WASHINGTON — The Federal Aviation Administration says it is reviewing allegations about safety issues at Blue Origin raised in an explosive essay by a group of current and former employees.
In an essay published on the website Lioness Sept. 30, the group of 21 current and former employees, most of whom are anonymous, claimed than an effort by company leadership to increase the flight rate of its New Shepard suborbital vehicle was “was seriously compromising flight safety.
“In the opinion of an engineer who has signed on to this essay, ‘Blue Origin has been lucky that nothing has happened so far,’” it states. “Many of this essay’s authors say they would not fly on a Blue Origin vehicle.”
An FAA spokesperson told SpaceNews that the agency “takes every safety allegation seriously, and the agency is reviewing the information.” The agency did not elaborate on the nature of the review or investigation, or if the agency was aware of any safety issues on previous New Shepard flights.
The essay offered few specifics beyond concerns that the company was not giving enough resources to teams working on various vehicle systems. It noted that, in 2019, the group working on an unspecified New Shepard subsystem “included only a few engineers working long hours” and whose work “went far beyond what would be manageable for a team double the size.”
The essay also warned of pressure from company leadership to increase the vehicle’s flight rates, with a goal of more than 40 launches a year. “Some of us felt that with the resources and staff available, leadership’s race to launch at such a breakneck speed was seriously compromising flight safety,” they wrote.
New Shepard flew only three times in 2019 and once in 2020. Blue Origin has conducted four New Shepard missions so far in 2020, using two different vehicles, one designed for payload-only flights and one for flying people. Blue Origin made its first, and to date only, crewed flight July 20.
The essay comes less than two weeks before the next New Shepard crewed flight, scheduled for Oct. 12 from the company’s West Texas launch site. Blue Origin announced Sept. 27 that Chris Boshuizen, co-founder of Planet, and Glen de Vries, vice-chair of life sciences and health care at Dassault Systèmes, will be on the flight. The company has not disclosed the other two participants.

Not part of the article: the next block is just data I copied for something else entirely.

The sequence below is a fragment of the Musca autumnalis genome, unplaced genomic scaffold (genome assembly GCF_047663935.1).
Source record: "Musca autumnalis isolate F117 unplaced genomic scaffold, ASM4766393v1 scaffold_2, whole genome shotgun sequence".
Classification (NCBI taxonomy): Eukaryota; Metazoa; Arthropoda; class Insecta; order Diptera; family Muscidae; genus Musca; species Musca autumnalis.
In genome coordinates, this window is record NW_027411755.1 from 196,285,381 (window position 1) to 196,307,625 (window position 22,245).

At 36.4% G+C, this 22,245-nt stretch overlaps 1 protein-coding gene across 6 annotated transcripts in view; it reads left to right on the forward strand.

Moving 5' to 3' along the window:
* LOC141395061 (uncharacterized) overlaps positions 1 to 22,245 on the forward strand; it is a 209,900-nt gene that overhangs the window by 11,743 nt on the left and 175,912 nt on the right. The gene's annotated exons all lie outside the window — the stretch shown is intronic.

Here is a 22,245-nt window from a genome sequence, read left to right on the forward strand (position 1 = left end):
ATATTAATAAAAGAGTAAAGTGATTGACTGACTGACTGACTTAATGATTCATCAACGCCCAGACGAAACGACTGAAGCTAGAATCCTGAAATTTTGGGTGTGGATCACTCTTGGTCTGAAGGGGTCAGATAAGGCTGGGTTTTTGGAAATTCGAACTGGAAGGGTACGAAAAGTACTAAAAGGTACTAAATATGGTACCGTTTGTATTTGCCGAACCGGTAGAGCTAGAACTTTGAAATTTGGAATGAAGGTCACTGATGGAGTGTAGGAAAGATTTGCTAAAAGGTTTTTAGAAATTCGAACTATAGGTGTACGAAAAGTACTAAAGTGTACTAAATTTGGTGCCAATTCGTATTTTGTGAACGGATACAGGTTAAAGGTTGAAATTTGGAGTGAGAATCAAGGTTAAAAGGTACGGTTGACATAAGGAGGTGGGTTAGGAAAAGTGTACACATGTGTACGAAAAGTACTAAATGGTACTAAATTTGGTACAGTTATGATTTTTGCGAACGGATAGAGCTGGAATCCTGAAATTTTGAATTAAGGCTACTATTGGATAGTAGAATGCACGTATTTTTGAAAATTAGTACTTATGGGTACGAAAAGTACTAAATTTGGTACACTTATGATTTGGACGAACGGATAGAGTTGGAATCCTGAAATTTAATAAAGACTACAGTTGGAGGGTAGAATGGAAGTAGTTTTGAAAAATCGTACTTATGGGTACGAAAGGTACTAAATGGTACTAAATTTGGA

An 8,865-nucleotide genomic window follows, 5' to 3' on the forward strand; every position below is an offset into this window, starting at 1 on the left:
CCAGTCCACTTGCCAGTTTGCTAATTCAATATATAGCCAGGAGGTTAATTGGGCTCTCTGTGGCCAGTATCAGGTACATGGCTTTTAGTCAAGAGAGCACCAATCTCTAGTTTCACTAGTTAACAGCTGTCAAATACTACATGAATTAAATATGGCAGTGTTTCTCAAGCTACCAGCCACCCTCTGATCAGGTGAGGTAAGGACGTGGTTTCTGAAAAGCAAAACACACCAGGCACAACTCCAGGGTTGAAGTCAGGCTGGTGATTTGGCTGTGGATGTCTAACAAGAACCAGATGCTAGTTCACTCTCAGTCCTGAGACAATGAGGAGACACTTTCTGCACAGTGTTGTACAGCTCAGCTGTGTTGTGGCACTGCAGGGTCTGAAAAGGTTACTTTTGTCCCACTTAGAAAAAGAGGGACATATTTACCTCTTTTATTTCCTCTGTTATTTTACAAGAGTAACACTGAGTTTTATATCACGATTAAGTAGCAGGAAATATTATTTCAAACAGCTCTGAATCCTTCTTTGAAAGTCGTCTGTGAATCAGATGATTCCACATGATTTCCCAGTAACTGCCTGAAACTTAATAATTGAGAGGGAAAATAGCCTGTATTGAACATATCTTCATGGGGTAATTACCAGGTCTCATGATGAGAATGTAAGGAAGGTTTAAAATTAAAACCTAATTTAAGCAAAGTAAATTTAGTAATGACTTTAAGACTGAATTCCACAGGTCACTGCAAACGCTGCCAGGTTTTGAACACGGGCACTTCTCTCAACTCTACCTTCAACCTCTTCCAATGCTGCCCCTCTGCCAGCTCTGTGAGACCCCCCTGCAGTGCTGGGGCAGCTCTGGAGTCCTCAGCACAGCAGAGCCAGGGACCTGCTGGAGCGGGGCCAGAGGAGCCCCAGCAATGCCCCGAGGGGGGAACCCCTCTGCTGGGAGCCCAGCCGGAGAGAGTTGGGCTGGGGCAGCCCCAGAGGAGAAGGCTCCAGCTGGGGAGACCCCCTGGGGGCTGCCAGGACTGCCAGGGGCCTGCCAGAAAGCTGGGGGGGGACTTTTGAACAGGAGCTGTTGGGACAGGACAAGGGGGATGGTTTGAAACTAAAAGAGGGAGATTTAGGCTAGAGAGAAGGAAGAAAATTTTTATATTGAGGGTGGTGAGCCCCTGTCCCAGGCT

The safety concerns are just one part of the essay, which alleges a toxic work environment at the company, particularly for women. “Numerous senior leaders have been known to be consistently inappropriate with women,” the essay states, describing “a particular brand of sexism” at Blue Origin.
Company executives also enforced a “suppression of dissent” from employees, the essay claims. That ranged from limiting questions at company town halls to keeping lists of employees who are “troublemakers or agitators” and even forcing out critics. Those efforts, the group argues, impact safety.
“Today, Blue Origin is selling seats on rockets, stating ‘safety is their top mission’ despite the fact that very few regulations are in place to ensure that is truly the case,” they wrote. “Internally, many of us did not see leadership invest in prioritizing sound systems engineering practices.”
The essay’s publication was part of a coordinated media push that included an article in Fortune magazine, which had access to an advance copy, as well as an appearance on CBS Mornings by Alexandra Abrams, a former head of employee communications at Blue Origin and the only public signatory of the letter.
“I would not trust a Blue Origin vehicle going to space,” she said in the CBS interview.
In a brief statement, Blue Origin said it had “no tolerance for discrimination or harassment of any kind” and that it “will promptly investigate any new claims of misconduct.” It added that it fired Abrams after “repeated warnings for issues involving federal export control regulations,” a claim she denies.
“We stand by our safety record and believe that New Shepard is the safest space vehicle ever designed or built,” Blue Origin added.
After the publication of the essay, another former Blue Origin employee, Joseph Gruber, said he agreed with its claims about the work environment at the company. “Blue has a horrible culture and yes, there is sexism in the organization as I reported to HR on my exit interview,” he tweeted.
However, he didn’t share the safety concerns expressed in the essay. “It’s not going to be 100% safe, and there is inherent risk, but I truly feel that it is a safe vehicle,” he wrote, noting he worked on its avionics. “I would fly on [New Shepard] today.”